No. This is a misconception derived from the now debunked 2006 Food and Agriculture Organisation (FAO) report, Livestock’s’ Long Shadow. A 2010 review of this FAO report by scientists from the University of California (Davis)* found that it used inconsistent methodologies to calculate greenhouse gas emissions between the two sectors. Specifically, they concluded that while a complete life cycle analysis was conducted for the livestock sector, it wasn’t for the transport sector thereby significantly underestimating the transport industries contribution. The FAO has since accepted the validity of this criticism. In Australia, according to the National Greenhouse Gas Inventory, livestock accounts for 10% of emissions, and transport 17%.
How does the feedlot sector manage environmental issues?
Beef production is more efficient in a feedlot as there is less land required, fewer cattle needed, less stress placed on the environment and less greenhouse gases emitted to produce the same amount of beef. Cattle feedlot manure is also collected, composted and sold as a valuable soil conditioner or can be used to sequester carbon or produce energy. Any runoff from yards is collected in ponds and also used to irrigate crops.
Despite these benefits, feedlots are regulated by federal, state and local environmental authorities to ensure there is no adverse environmental impact. In addition, the industry’s quality assurance program (NFAS) imposes requirements that are more stringent and encompassing than legislation with feedlots independently audited against NFAS and legislative requirements each year to ensure compliance. The integrity of NFAS is so highly regarded that it is recognised within environmental legislation as meeting the compliance function of Government in several states.
What are antibiotics and are they used in the feedlot sector?
Antibiotics are used to control infections caused by bacteria and other micro-organisms in humans and animals when they become ill. In farming, when livestock become ill antibiotics are one important tool to help producers ensure the health and welfare of their livestock. In Australia, the majority of antibiotics used in the cattle industry are not used in human medicine and those that are can only be accessed by veterinary prescription. Importantly all antibiotics used in animals pass stringent government approvals by the Australian Pesticides and Veterinary Medicines Authority to ensure they are safe for humans and livestock.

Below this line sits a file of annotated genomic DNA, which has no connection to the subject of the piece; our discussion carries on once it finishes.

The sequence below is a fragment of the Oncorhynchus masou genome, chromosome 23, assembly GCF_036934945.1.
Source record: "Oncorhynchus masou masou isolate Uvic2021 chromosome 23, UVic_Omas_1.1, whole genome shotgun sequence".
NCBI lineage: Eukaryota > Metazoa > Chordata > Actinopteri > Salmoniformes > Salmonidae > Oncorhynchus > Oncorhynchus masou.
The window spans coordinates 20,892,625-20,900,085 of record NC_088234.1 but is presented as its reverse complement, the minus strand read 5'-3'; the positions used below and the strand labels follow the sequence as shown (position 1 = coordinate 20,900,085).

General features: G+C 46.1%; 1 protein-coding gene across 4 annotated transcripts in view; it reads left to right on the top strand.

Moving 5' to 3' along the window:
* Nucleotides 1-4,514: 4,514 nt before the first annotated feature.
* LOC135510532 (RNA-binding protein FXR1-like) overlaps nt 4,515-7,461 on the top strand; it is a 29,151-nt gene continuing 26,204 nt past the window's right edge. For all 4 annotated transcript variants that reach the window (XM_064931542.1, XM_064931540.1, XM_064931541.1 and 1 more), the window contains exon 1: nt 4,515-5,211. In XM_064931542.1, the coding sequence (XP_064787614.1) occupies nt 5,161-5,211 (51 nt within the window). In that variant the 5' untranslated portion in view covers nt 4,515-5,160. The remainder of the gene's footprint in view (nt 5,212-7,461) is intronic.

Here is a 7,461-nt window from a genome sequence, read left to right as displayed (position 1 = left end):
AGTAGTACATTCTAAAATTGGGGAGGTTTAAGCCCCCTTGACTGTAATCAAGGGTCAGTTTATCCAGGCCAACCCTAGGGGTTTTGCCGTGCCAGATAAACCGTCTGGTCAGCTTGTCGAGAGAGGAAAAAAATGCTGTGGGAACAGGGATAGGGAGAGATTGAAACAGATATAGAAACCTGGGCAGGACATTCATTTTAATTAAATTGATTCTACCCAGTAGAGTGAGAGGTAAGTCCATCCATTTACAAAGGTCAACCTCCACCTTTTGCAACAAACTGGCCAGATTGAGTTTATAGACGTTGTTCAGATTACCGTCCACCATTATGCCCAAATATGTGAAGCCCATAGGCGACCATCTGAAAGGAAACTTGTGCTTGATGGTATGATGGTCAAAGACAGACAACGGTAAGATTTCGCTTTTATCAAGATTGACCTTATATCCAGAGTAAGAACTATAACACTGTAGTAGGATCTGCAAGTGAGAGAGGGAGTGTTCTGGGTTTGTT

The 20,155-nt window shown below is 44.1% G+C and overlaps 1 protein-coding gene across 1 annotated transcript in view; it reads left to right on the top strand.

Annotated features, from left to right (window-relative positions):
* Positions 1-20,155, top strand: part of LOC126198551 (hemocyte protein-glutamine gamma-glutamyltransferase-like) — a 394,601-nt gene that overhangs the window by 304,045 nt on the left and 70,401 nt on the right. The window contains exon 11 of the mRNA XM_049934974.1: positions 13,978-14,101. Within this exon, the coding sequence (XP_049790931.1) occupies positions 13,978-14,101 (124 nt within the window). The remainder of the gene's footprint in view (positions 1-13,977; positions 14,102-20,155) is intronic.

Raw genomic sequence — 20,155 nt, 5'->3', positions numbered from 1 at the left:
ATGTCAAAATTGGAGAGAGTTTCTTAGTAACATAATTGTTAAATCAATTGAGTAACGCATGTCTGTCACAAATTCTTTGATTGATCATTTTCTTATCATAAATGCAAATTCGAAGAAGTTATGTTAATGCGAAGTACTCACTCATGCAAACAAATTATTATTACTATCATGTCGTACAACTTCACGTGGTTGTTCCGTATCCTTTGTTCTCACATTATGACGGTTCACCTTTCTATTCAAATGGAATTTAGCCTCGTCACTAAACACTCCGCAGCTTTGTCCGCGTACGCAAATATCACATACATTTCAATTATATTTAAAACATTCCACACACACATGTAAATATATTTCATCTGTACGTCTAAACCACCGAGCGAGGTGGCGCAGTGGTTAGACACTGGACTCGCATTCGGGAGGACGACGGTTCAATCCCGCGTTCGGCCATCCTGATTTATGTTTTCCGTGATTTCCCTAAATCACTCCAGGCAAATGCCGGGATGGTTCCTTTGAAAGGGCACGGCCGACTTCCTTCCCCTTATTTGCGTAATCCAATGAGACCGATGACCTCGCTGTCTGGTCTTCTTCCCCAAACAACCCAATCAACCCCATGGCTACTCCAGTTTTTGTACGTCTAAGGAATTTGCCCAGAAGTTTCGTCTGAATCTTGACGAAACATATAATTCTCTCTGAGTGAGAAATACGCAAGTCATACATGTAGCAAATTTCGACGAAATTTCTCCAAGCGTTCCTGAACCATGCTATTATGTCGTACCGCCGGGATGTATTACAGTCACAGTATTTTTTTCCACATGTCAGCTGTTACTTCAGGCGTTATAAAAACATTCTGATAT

Antibiotic resistance occurs when bacteria does not react to antibiotics used to treat them. Several Government reports over the last decade have confirmed that antibiotic resistance in Australian cattle was nil or low.
Nevertheless, Government and industry have instigated a number of measures to limit potential resistance in future. From a cattle feedlot industry perspective, they include the use of best management practices to improve nutrition and animal health prior to cattle arriving at the feedlot, the development and use of strategic animal health protocols, and biosecurity measures to minimize infections. The use of low stress stock handling and facilities, minimizing the mixing of unfamiliar cattle, pre-yard weaning and vaccination prior to feedlot entry are examples of such practices.
In 2018 the industry voluntarily established Antimicrobial Stewardship Guidelines. 62% of the industry has voluntarily adopted antibiotic stewardship plans in their businesses since the guidelines were released. This has been verified through 300 independent audits. More recently the industry has announced that the guidelines will be a mandatory requirement of the industry quality assurance program from the start of 2022 and plans are in place to encourage this. The industry supports increased surveillance and monitoring to help the industry demonstrate that it uses antibiotics prudently and responsibly.
What are Hormone Growth Promotants and are they used in the cattle feedlot sector?